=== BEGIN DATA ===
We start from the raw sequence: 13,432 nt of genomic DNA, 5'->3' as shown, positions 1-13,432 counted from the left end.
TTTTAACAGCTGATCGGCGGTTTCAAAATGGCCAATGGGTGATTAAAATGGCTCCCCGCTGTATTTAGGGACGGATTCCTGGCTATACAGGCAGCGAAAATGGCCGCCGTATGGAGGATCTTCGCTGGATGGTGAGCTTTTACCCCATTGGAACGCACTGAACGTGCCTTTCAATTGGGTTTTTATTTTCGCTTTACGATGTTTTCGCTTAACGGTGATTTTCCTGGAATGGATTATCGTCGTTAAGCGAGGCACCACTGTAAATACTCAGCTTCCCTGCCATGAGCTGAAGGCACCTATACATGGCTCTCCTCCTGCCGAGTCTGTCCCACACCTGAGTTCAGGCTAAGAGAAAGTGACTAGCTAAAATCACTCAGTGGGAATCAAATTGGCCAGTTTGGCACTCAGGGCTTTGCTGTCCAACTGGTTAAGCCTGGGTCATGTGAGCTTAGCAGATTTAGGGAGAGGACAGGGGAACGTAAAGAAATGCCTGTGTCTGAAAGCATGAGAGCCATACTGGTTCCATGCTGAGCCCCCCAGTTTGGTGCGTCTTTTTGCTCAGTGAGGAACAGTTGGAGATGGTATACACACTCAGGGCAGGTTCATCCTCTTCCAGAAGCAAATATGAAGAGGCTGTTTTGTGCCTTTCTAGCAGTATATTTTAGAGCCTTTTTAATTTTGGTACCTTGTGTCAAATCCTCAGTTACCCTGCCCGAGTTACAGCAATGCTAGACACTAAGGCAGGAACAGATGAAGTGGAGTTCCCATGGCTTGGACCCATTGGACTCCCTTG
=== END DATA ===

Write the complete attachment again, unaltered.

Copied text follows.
We start from the raw sequence: 13,432 nt of genomic DNA, 5'->3' as shown, positions 1-13,432 counted from the left end.
TTTTAACAGCTGATCGGCGGTTTCAAAATGGCCAATGGGTGATTAAAATGGCTCCCCGCTGTATTTAGGGACGGATTCCTGGCTATACAGGCAGCGAAAATGGCCGCCGTATGGAGGATCTTCGCTGGATGGTGAGCTTTTACCCCATTGGAACGCACTGAACGTGCCTTTCAATTGGGTTTTTATTTTCGCTTTACGATGTTTTCGCTTAACGGTGATTTTCCTGGAATGGATTATCGTCGTTAAGCGAGGCACCACTGTAAATACTCAGCTTCCCTGCCATGAGCTGAAGGCACCTATACATGGCTCTCCTCCTGCCGAGTCTGTCCCACACCTGAGTTCAGGCTAAGAGAAAGTGACTAGCTAAAATCACTCAGTGGGAATCAAATTGGCCAGTTTGGCACTCAGGGCTTTGCTGTCCAACTGGTTAAGCCTGGGTCATGTGAGCTTAGCAGATTTAGGGAGAGGACAGGGGAACGTAAAGAAATGCCTGTGTCTGAAAGCATGAGAGCCATACTGGTTCCATGCTGAGCCCCCCAGTTTGGTGCGTCTTTTTGCTCAGTGAGGAACAGTTGGAGATGGTATACACACTCAGGGCAGGTTCATCCTCTTCCAGAAGCAAATATGAAGAGGCTGTTTTGTGCCTTTCTAGCAGTATATTTTAGAGCCTTTTTAATTTTGGTACCTTGTGTCAAATCCTCAGTTACCCTGCCCGAGTTACAGCAATGCTAGACACTAAGGCAGGAACAGATGAAGTGGAGTTCCCATGGCTTGGACCCATTGGACTCCCTTG